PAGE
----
Once your cat has accepted a change in her circumstances — whether it's a new home, a new sofa, or a new person in the house — her normal personality will usually reassert itself. Some cats are delicate or timid by nature, however, and any change is apt to be seen as betrayal. They'll want to forgive you, but they just can't get past their anxiety and resentment. Nervous cats need a great deal more tenderness to recover from the shock to their systems. This may tax your patience, but the result of pampering and coaxing is infinitely preferable to living with an angry ghost.
A Friend in Need
At times, cats seem like hairy little people. They may look at you with total understanding when you're confused. In times of sickness or sorrow, they may wrap your head in their paws, nuzzle your neck, or lick your cheek. They'll even act silly if the situation demands, chasing their own tails or rolling around on their backs. This doesn't necessarily mean cats are psychic or especially empathetic; they don't recite the St. Francis prayer before breakfast. They are, however, quite sensitive to changes in their environment, and a calm atmosphere is deeply linked with survival. If you are upset or ill, your cat will do whatever it takes to soothe you, so that his home becomes safe and secure once more.
Poetry in Motion
Grace, like dignity, is a defining feline trait. In fact, it's commonly believed in some circles that cats are actually aristocrats who were very naughty in their former lives. The feline walk is supremely regal: tail erect and whiskers forward. They can wrap their sinewy bodies around the most unlikely objects without tying themselves in knots or tipping over. They almost always land on their feet when they leap or fall, and even hefty cats can launch themselves from floor to counter with surprising alacrity. When stalking, they can make their bodies amazingly compact; yet they're never so intent on their prey that they can't occasionally stop and sniff the air, listen to a far-off sound, or pose for a spontaneous photograph.
Prolonged spells of clumsiness are usually a sign that all is not well, and the services of a veterinarian should be promptly sought. Incidental clumsiness, however, may simply reflect your cat's attempt to amuse you or himself. And occasionally, even the most adept feline will forget himself when he hears the electric can opener, and tumble awkwardly off the couch in a mad dash for the kitchen. If he sees you watching, he'll likely stop, lick his paws, and give you a look that says, in effect, "I did that on purpose." When this happens, it's best to play along.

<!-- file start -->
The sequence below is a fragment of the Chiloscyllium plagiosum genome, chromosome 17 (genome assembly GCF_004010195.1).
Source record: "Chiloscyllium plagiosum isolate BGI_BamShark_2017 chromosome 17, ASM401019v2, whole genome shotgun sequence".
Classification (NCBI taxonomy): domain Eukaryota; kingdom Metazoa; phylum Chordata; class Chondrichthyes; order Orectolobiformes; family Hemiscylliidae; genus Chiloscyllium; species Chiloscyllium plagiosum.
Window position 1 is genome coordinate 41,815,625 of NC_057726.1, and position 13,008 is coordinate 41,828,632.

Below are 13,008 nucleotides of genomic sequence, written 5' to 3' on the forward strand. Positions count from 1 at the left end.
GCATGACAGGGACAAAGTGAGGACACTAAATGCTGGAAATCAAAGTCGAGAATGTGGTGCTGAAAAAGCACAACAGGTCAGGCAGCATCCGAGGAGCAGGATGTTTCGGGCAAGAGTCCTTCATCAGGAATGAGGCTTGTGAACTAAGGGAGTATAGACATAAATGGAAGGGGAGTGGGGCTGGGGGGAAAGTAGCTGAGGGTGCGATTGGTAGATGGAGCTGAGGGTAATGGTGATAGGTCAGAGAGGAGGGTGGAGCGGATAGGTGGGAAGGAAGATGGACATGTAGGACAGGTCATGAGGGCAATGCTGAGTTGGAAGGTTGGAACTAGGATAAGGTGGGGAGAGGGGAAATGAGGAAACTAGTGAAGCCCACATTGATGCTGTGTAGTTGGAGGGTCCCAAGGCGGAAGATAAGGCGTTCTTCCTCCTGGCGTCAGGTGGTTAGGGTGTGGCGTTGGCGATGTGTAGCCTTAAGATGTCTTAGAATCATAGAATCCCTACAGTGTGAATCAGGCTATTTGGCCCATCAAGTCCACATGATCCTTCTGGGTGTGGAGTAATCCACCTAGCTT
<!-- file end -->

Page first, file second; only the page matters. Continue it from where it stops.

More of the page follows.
A Presence in the House
It's nice to come home sometimes and be greeted by someone who cares enough to say hello, but doesn't necessarily hang on your slightest word. A pat on the head, a lump of food, a casual question or two — that's enough for most cats. You both have things to do; the important thing is that you're both aware of each other's being. Still, some cats prefer a bit more attention, and will follow you around until you pick them up and cuddle for a few minutes. This type of behavior is usually encouraged by people who prefer a bit more attention themselves. Cats are also nice to have around at night, especially if you've been reading a murder mystery or watching a vampire movie on television. Cats are extremely sensitive to the sounds and scents that are beyond the normal range of human perception. The next time you find yourself shivering under your sheets, take a peek at your cat. If he's sleeping contentedly, there's not a vampire for a hundred miles.
The Easiest Toilet Training in the World
You don't have to paper the floor. You don't have to buy diapers or worry about cats telling their psychiatrists about your frustration and cruelty. You don't have to go for walks in rain, sleet, or dark of night. All you have to do is buy a plastic dishpan, a bag of litter, and a scoop. Show the cat where the litter box is, and maybe gently lift her inside. End of toilet training.
Excerpted from We're Having a Kitten by Eric Swanson, Bob Dombrowski. Copyright © 1997 Eric Swanson. Excerpted by permission of St. Martin's Press.
All rights reserved. No part of this excerpt may be reproduced or reprinted without permission in writing from the publisher.
Excerpts are provided by Dial-A-Book Inc. solely for the personal use of visitors to this web site.
Table of Contents
Chapter 1: Should We Have a Cat?,
Chapter 2: Yes, We Should Have a Cat!,
Chapter 3: Variations on a Cat,
Chapter 4: "Your" Home Is "Our" Home,
Chapter 5: The Arrival,
Chapter 6: The Next Eleven Months,
Chapter 7: Last Words,
Appendix A: Registries and Publications,
Appendix B: Pet Insurance,
Appendix C: Toxic Substances,